Hawaii is looking for a new business model for its regulated utilities.
The governor, David Ige, signed a bill in late April that directs the Hawaii Public Utilities Commission to come up with a new framework for setting utility rates that ties the rates to performance rather than the amount of capital spending the utility has made that goes into rate base. The bill is SB 2939.
The commission has until the end of 2019 to act.
Regulated utilities in the United States charge rates that are projected to give them an agreed rate of return on a rate base, which is their capitalized spending on plant and equipment reduced over time by depreciation. The regulators hold periodic rate cases to refresh the numbers and adjust rates. New capital spending plans by a utility may lead to an increase in rates.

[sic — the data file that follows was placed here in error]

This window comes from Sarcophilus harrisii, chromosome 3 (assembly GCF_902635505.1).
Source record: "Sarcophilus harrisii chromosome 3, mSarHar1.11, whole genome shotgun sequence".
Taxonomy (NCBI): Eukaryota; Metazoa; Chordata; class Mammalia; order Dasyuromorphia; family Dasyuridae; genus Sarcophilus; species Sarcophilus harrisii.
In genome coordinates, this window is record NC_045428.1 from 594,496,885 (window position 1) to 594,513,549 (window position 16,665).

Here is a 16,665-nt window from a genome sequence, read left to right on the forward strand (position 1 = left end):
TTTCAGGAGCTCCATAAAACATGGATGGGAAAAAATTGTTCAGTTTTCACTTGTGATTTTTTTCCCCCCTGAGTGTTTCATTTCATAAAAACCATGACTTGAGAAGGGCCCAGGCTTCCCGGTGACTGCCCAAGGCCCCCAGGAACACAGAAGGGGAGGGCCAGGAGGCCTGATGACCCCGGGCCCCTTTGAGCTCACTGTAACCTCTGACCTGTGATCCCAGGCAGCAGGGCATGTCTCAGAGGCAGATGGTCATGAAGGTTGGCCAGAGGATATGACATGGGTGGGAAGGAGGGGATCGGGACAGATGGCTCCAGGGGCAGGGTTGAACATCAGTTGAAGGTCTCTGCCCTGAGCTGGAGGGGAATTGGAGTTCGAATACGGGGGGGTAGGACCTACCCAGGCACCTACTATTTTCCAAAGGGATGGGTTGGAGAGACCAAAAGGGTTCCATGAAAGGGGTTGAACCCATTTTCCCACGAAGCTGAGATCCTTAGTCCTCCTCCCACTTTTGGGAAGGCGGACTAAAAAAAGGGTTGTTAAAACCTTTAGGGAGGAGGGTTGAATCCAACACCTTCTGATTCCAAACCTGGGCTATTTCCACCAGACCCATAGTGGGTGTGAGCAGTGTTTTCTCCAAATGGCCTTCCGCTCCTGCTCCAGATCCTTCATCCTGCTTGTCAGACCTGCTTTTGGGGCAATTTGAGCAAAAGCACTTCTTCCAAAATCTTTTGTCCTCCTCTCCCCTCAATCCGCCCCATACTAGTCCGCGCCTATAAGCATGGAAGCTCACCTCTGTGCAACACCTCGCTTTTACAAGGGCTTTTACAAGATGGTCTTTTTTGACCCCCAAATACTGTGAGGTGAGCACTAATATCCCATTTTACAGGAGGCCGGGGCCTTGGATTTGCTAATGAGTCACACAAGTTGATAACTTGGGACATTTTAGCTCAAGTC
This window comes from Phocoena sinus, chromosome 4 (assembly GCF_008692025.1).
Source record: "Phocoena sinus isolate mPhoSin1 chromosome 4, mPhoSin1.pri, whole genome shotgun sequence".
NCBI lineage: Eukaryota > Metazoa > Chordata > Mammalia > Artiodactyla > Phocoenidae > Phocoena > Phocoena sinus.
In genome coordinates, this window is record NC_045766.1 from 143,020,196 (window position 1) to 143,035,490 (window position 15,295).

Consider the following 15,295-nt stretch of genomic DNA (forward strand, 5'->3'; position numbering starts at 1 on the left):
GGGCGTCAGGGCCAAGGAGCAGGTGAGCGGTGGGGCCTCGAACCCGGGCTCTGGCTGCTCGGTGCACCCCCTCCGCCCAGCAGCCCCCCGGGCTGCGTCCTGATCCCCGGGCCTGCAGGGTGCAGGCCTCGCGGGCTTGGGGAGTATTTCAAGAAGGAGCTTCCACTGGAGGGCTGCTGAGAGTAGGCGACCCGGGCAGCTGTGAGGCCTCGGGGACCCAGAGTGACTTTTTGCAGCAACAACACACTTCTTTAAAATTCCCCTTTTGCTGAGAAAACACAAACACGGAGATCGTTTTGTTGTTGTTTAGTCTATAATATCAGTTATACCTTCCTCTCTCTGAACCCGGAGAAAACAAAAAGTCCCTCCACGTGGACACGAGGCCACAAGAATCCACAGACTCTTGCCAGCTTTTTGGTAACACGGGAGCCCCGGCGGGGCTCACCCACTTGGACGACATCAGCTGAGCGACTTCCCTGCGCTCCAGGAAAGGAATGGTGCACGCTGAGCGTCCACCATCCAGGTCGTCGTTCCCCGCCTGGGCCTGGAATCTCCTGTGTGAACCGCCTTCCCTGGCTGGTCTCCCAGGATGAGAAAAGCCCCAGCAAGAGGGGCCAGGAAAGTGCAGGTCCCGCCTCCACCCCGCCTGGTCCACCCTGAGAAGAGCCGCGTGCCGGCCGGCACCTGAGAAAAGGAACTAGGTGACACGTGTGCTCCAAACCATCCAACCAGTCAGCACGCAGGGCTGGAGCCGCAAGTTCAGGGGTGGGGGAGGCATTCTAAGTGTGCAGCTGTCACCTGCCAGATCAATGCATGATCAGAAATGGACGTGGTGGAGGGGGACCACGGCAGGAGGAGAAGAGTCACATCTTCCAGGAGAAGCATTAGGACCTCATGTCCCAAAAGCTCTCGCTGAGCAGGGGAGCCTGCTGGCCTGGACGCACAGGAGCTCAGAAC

The state legislature said it believes this approach misaligns the interests of customers and utilities because it makes utilities biased toward spending on assets the utility will own rather than considering other options that do not add to utility rate base but are better for customers.
It directed Hawaii regulators to “establish performance incentives and penalty mechanisms that directly tie an electric utility’s revenues to that utility’s achievement on performance metrics and break the direct link between allowed revenues and investment levels.”